Second Post in a Two-Part Series
Some Answers — Producing Even More Questions
On May 9, 2019, the Financial Crimes Enforcement Network (“FinCEN”) published a comprehensive “interpretive guidance” (the “Guidance”) to “remind” businesses and individuals operating in a subset of the cryptocurrency markets involving “convertible virtual currencies” (“CVCs”) of the potential applicability of the Bank Secrecy Act (“BSA”) to their operations. At the outset, FinCEN explains that “[t]his guidance does not establish any new regulatory expectations or requirements.” Instead, “it consolidates current FinCEN regulations, and related administrative rulings and guidance issued since 2011” and provides illustrations of those regulations, rulings and guidance to common business models involving CVCs.
The principal purposes of the Guidance are threefold: (1) to set forth relevant FinCEN rules and requirements in a single source; (2) to demonstrate how the BSA may and does apply to innovations in the CVC markets occurring since 2011; and (3) to illustrate how these rules and requirements will be applied to future innovations in the CVC markets.
In our first post in this series, posted on the day that FinCEN issued the Guidance, we addressed recent major developments across a spectrum of regulatory, civil, and criminal enforcement cases involving cryptocurrencies, AML and money laundering – courtesy of the combined efforts of FinCEN, the New York Department of Financial Services, and the U.S. Department of Justice. These enforcement cases underscored the need for more clear rules regarding how the BSA and other statutes can apply to cryptocurrencies. The Guidance attempts to do just that, with partial success. It presents as a treatise on FinCEN regulation of CVCs, organized to:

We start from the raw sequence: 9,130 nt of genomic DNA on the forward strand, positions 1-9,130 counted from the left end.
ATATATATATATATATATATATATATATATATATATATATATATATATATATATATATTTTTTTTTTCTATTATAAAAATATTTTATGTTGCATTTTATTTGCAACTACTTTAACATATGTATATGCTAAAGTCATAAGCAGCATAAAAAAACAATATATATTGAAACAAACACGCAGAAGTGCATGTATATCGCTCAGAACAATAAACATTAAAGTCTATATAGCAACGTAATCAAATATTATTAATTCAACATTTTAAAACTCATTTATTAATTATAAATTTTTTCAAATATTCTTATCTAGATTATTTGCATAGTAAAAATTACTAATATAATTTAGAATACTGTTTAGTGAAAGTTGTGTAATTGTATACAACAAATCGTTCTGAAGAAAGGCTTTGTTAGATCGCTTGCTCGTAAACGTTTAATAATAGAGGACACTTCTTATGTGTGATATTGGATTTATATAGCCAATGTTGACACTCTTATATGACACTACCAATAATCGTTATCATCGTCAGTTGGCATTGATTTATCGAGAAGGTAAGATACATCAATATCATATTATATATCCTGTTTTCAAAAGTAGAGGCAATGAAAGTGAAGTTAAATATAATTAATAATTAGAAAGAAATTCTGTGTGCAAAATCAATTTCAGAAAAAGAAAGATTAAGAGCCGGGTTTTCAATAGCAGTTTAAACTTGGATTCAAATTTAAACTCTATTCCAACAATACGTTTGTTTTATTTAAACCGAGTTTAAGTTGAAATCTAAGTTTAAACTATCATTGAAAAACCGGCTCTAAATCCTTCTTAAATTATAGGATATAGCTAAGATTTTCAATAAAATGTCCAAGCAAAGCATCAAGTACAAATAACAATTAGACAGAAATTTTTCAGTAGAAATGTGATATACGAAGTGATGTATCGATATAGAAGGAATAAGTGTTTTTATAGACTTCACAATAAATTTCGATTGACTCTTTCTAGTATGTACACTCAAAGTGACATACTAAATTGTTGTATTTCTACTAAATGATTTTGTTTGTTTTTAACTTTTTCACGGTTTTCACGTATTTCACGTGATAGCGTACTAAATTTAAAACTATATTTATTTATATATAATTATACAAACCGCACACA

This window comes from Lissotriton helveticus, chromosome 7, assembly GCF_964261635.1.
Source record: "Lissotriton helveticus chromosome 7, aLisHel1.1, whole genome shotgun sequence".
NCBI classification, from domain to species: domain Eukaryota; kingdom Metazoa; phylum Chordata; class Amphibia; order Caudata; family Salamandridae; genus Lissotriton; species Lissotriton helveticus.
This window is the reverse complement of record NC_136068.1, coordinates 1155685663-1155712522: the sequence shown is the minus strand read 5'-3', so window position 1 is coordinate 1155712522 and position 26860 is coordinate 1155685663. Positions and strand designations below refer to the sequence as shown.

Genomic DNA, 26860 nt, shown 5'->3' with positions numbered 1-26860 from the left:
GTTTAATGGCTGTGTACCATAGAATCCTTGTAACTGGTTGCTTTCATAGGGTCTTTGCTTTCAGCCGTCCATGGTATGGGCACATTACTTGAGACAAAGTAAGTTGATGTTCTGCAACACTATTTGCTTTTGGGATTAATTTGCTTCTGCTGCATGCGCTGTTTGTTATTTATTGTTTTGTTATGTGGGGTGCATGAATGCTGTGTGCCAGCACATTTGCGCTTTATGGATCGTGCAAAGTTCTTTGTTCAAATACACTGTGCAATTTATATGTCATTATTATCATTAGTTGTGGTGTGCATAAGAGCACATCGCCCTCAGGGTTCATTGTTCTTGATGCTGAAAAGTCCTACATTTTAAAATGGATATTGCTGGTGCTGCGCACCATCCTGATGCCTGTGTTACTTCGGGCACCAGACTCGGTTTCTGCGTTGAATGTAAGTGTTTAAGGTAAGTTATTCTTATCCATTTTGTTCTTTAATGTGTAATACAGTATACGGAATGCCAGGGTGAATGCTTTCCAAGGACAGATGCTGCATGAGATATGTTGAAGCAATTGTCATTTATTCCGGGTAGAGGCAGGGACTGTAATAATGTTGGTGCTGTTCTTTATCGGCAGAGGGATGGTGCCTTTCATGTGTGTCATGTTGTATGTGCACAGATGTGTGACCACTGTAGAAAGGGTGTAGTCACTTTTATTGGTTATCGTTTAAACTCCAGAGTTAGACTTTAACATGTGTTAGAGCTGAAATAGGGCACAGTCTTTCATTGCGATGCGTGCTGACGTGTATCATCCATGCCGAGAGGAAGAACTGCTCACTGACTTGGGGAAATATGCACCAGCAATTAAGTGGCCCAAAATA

- provide definitions of key relevant concepts;
- outline and explain current FinCEN regulations, ruling and guidance;
- summarize the development and content of FinCEN’s money transmission regulations to CVCs and CVC businesses;
- provide illustrations of “FinCEN’s existing regulatory approach to current and emerging business models using patterns of activities involving CVC”; and
- localize resources to further explain applicable FinCEN rules and regulations.
The Guidance, although not exactly offering anything new, still contains a lot to unpack. It provides some significant clarity to application of FinCEN’s rules and regulations to CVC businesses and a thorough resource to address many questions involving FinCEN regulation of CVC. But, at the same time, and somewhat paradoxically, in its comprehensiveness, it reveals how almost limitless possibilities exist for individuals and entities to transact in CVC and how difficult questions of whether those activities will be regulated by FinCEN can be to answer.